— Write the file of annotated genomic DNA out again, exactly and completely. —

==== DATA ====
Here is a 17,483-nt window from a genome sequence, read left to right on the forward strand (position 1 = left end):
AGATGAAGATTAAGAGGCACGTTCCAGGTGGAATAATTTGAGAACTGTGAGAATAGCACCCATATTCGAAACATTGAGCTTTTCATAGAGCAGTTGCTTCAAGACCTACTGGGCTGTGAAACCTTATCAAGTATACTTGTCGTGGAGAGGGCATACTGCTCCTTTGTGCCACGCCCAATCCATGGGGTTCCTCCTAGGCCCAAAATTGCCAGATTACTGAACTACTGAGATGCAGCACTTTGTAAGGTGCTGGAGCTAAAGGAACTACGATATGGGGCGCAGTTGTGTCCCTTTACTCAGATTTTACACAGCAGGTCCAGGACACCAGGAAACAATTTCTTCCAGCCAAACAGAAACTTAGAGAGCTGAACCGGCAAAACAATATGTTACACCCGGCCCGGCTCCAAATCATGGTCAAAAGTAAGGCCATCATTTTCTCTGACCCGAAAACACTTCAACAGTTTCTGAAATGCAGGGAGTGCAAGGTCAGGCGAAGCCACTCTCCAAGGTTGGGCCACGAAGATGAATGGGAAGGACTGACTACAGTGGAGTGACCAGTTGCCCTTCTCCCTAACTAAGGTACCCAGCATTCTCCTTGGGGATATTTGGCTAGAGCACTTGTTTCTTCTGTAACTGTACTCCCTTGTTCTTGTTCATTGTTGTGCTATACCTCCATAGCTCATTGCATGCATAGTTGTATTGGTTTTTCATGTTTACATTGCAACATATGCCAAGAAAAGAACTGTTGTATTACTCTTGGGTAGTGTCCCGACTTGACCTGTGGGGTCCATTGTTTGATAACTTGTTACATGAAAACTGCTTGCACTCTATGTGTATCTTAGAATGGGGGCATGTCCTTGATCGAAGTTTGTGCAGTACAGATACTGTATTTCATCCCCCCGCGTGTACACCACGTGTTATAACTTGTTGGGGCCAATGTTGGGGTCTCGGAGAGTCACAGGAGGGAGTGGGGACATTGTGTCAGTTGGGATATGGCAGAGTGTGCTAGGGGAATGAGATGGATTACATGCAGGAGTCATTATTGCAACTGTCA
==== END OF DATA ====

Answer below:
Here is a 17,483-nt window from a genome sequence, read left to right on the forward strand (position 1 = left end):
AGATGAAGATTAAGAGGCACGTTCCAGGTGGAATAATTTGAGAACTGTGAGAATAGCACCCATATTCGAAACATTGAGCTTTTCATAGAGCAGTTGCTTCAAGACCTACTGGGCTGTGAAACCTTATCAAGTATACTTGTCGTGGAGAGGGCATACTGCTCCTTTGTGCCACGCCCAATCCATGGGGTTCCTCCTAGGCCCAAAATTGCCAGATTACTGAACTACTGAGATGCAGCACTTTGTAAGGTGCTGGAGCTAAAGGAACTACGATATGGGGCGCAGTTGTGTCCCTTTACTCAGATTTTACACAGCAGGTCCAGGACACCAGGAAACAATTTCTTCCAGCCAAACAGAAACTTAGAGAGCTGAACCGGCAAAACAATATGTTACACCCGGCCCGGCTCCAAATCATGGTCAAAAGTAAGGCCATCATTTTCTCTGACCCGAAAACACTTCAACAGTTTCTGAAATGCAGGGAGTGCAAGGTCAGGCGAAGCCACTCTCCAAGGTTGGGCCACGAAGATGAATGGGAAGGACTGACTACAGTGGAGTGACCAGTTGCCCTTCTCCCTAACTAAGGTACCCAGCATTCTCCTTGGGGATATTTGGCTAGAGCACTTGTTTCTTCTGTAACTGTACTCCCTTGTTCTTGTTCATTGTTGTGCTATACCTCCATAGCTCATTGCATGCATAGTTGTATTGGTTTTTCATGTTTACATTGCAACATATGCCAAGAAAAGAACTGTTGTATTACTCTTGGGTAGTGTCCCGACTTGACCTGTGGGGTCCATTGTTTGATAACTTGTTACATGAAAACTGCTTGCACTCTATGTGTATCTTAGAATGGGGGCATGTCCTTGATCGAAGTTTGTGCAGTACAGATACTGTATTTCATCCCCCCGCGTGTACACCACGTGTTATAACTTGTTGGGGCCAATGTTGGGGTCTCGGAGAGTCACAGGAGGGAGTGGGGACATTGTGTCAGTTGGGATATGGCAGAGTGTGCTAGGGGAATGAGATGGATTACATGCAGGAGTCATTATTGCAACTGTCA